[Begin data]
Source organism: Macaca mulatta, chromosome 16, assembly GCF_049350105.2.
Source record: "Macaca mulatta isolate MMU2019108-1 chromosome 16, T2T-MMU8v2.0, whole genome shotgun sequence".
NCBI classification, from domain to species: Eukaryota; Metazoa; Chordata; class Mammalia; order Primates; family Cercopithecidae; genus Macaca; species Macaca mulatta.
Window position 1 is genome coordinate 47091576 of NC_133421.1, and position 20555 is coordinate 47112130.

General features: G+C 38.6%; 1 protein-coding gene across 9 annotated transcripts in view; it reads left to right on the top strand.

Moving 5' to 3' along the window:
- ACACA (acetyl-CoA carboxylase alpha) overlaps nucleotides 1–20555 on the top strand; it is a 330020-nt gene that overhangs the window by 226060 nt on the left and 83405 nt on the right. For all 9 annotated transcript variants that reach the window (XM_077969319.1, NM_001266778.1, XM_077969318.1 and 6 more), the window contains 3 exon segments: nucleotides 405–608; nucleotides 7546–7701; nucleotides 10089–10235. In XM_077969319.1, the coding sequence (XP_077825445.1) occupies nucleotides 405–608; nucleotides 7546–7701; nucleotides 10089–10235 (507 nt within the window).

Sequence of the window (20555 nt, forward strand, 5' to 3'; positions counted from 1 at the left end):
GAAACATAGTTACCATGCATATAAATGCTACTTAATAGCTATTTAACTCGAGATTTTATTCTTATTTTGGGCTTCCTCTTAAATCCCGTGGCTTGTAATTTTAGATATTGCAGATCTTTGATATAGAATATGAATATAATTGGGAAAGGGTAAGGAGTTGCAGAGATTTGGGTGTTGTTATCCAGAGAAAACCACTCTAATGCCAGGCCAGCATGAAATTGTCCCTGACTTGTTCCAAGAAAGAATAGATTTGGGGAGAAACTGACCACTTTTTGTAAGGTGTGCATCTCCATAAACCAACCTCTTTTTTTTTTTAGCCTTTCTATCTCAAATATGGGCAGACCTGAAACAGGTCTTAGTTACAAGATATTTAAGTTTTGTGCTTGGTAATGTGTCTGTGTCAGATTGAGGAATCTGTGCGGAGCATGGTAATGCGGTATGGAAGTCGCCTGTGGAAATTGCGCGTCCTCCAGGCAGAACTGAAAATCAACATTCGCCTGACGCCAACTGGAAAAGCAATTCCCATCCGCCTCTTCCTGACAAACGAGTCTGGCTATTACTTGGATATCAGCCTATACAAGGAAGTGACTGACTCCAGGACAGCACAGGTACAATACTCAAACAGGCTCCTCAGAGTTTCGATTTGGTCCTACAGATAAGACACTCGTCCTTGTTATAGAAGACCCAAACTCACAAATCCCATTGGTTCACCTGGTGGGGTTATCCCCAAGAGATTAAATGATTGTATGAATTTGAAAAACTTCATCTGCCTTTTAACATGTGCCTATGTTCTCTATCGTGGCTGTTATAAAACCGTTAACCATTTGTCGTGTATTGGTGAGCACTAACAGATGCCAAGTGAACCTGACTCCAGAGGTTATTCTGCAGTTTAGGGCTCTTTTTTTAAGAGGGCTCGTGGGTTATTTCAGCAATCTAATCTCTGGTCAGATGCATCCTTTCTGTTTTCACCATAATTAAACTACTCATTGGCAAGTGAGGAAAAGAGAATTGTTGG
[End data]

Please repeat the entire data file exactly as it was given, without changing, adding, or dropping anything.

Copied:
Source organism: Macaca mulatta, chromosome 16, assembly GCF_049350105.2.
Source record: "Macaca mulatta isolate MMU2019108-1 chromosome 16, T2T-MMU8v2.0, whole genome shotgun sequence".
NCBI classification, from domain to species: Eukaryota; Metazoa; Chordata; class Mammalia; order Primates; family Cercopithecidae; genus Macaca; species Macaca mulatta.
Window position 1 is genome coordinate 47091576 of NC_133421.1, and position 20555 is coordinate 47112130.

General features: G+C 38.6%; 1 protein-coding gene across 9 annotated transcripts in view; it reads left to right on the top strand.

Moving 5' to 3' along the window:
- ACACA (acetyl-CoA carboxylase alpha) overlaps nucleotides 1–20555 on the top strand; it is a 330020-nt gene that overhangs the window by 226060 nt on the left and 83405 nt on the right. For all 9 annotated transcript variants that reach the window (XM_077969319.1, NM_001266778.1, XM_077969318.1 and 6 more), the window contains 3 exon segments: nucleotides 405–608; nucleotides 7546–7701; nucleotides 10089–10235. In XM_077969319.1, the coding sequence (XP_077825445.1) occupies nucleotides 405–608; nucleotides 7546–7701; nucleotides 10089–10235 (507 nt within the window).

Sequence of the window (20555 nt, forward strand, 5' to 3'; positions counted from 1 at the left end):
GAAACATAGTTACCATGCATATAAATGCTACTTAATAGCTATTTAACTCGAGATTTTATTCTTATTTTGGGCTTCCTCTTAAATCCCGTGGCTTGTAATTTTAGATATTGCAGATCTTTGATATAGAATATGAATATAATTGGGAAAGGGTAAGGAGTTGCAGAGATTTGGGTGTTGTTATCCAGAGAAAACCACTCTAATGCCAGGCCAGCATGAAATTGTCCCTGACTTGTTCCAAGAAAGAATAGATTTGGGGAGAAACTGACCACTTTTTGTAAGGTGTGCATCTCCATAAACCAACCTCTTTTTTTTTTTAGCCTTTCTATCTCAAATATGGGCAGACCTGAAACAGGTCTTAGTTACAAGATATTTAAGTTTTGTGCTTGGTAATGTGTCTGTGTCAGATTGAGGAATCTGTGCGGAGCATGGTAATGCGGTATGGAAGTCGCCTGTGGAAATTGCGCGTCCTCCAGGCAGAACTGAAAATCAACATTCGCCTGACGCCAACTGGAAAAGCAATTCCCATCCGCCTCTTCCTGACAAACGAGTCTGGCTATTACTTGGATATCAGCCTATACAAGGAAGTGACTGACTCCAGGACAGCACAGGTACAATACTCAAACAGGCTCCTCAGAGTTTCGATTTGGTCCTACAGATAAGACACTCGTCCTTGTTATAGAAGACCCAAACTCACAAATCCCATTGGTTCACCTGGTGGGGTTATCCCCAAGAGATTAAATGATTGTATGAATTTGAAAAACTTCATCTGCCTTTTAACATGTGCCTATGTTCTCTATCGTGGCTGTTATAAAACCGTTAACCATTTGTCGTGTATTGGTGAGCACTAACAGATGCCAAGTGAACCTGACTCCAGAGGTTATTCTGCAGTTTAGGGCTCTTTTTTTAAGAGGGCTCGTGGGTTATTTCAGCAATCTAATCTCTGGTCAGATGCATCCTTTCTGTTTTCACCATAATTAAACTACTCATTGGCAAGTGAGGAAAAGAGAATTGTTGG